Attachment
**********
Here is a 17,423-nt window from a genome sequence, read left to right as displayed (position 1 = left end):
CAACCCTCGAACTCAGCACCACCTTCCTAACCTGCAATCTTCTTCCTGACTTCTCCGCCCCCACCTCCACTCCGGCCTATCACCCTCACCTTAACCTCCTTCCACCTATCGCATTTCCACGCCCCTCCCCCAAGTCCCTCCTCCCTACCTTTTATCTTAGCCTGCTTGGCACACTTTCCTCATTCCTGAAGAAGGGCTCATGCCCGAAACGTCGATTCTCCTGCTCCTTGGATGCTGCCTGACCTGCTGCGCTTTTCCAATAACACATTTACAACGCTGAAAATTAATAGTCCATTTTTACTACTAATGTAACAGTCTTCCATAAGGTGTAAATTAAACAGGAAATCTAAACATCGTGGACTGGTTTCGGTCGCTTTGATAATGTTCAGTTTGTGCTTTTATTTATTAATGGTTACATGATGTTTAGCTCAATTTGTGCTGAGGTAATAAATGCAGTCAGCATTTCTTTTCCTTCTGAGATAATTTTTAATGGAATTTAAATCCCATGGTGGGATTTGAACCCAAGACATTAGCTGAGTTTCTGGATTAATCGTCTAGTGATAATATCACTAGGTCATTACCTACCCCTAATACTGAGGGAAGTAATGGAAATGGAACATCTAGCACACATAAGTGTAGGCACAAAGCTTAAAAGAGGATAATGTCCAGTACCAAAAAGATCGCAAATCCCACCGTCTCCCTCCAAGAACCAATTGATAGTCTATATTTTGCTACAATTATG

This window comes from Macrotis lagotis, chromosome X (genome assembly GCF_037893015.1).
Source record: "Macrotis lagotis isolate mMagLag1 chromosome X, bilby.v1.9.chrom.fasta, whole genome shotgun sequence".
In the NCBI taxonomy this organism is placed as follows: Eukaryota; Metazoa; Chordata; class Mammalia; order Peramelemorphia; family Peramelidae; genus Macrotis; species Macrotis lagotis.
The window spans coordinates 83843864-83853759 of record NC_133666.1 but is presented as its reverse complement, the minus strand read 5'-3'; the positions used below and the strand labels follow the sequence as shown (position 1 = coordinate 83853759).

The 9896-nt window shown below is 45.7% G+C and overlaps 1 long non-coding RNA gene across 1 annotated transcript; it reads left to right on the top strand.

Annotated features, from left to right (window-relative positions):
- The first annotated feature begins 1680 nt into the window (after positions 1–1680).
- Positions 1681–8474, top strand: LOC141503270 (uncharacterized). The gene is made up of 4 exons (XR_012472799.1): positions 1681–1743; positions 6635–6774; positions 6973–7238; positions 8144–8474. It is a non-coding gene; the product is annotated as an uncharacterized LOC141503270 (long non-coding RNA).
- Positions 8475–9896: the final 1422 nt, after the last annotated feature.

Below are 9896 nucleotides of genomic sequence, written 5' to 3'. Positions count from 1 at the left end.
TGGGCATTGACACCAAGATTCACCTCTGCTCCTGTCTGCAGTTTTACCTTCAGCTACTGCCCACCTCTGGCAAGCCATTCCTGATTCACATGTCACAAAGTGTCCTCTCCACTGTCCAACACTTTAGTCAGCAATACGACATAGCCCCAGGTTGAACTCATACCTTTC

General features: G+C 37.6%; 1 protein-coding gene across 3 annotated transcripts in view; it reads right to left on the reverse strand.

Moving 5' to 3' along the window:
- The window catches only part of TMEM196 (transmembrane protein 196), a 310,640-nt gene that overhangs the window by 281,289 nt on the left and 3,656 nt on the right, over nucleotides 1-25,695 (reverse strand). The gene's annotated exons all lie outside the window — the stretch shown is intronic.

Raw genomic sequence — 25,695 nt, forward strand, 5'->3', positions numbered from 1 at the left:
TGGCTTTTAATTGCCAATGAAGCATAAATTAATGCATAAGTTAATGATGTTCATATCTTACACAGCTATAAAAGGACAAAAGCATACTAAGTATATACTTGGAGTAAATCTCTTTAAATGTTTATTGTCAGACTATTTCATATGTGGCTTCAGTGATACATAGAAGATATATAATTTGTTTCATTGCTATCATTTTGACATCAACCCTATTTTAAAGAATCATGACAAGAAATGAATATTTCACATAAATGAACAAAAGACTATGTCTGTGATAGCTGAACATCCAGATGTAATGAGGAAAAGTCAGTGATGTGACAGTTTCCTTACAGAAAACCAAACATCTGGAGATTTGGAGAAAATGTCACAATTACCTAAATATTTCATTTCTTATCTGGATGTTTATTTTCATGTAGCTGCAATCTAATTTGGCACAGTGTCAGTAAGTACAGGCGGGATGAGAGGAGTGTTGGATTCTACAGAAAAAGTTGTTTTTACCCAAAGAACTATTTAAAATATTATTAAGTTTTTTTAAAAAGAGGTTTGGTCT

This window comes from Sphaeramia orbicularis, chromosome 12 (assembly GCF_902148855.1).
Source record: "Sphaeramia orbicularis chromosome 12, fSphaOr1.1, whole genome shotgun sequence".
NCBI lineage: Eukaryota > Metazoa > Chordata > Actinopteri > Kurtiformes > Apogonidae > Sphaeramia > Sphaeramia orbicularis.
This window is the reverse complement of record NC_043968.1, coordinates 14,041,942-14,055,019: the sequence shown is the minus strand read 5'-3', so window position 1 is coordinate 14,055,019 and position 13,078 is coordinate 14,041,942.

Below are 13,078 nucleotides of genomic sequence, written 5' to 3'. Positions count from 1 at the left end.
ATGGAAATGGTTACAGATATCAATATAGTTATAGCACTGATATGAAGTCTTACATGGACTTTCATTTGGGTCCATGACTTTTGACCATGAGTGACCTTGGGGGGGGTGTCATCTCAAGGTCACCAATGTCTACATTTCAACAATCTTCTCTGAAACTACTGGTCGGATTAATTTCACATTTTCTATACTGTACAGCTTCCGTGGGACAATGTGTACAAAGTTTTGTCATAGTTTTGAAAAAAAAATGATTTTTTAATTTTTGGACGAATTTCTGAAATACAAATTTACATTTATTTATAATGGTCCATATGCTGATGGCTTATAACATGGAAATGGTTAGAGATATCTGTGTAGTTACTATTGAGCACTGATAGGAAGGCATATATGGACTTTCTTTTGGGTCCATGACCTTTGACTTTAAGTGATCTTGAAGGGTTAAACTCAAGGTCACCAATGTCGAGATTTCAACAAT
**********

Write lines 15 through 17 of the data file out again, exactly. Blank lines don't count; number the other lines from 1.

Moving 5' to 3' along the window:
- The window catches only part of TMEM196 (transmembrane protein 196), a 310,640-nt gene that overhangs the window by 281,289 nt on the left and 3,656 nt on the right, over nucleotides 1-25,695 (reverse strand). The gene's annotated exons all lie outside the window — the stretch shown is intronic.

Raw genomic sequence — 25,695 nt, forward strand, 5'->3', positions numbered from 1 at the left: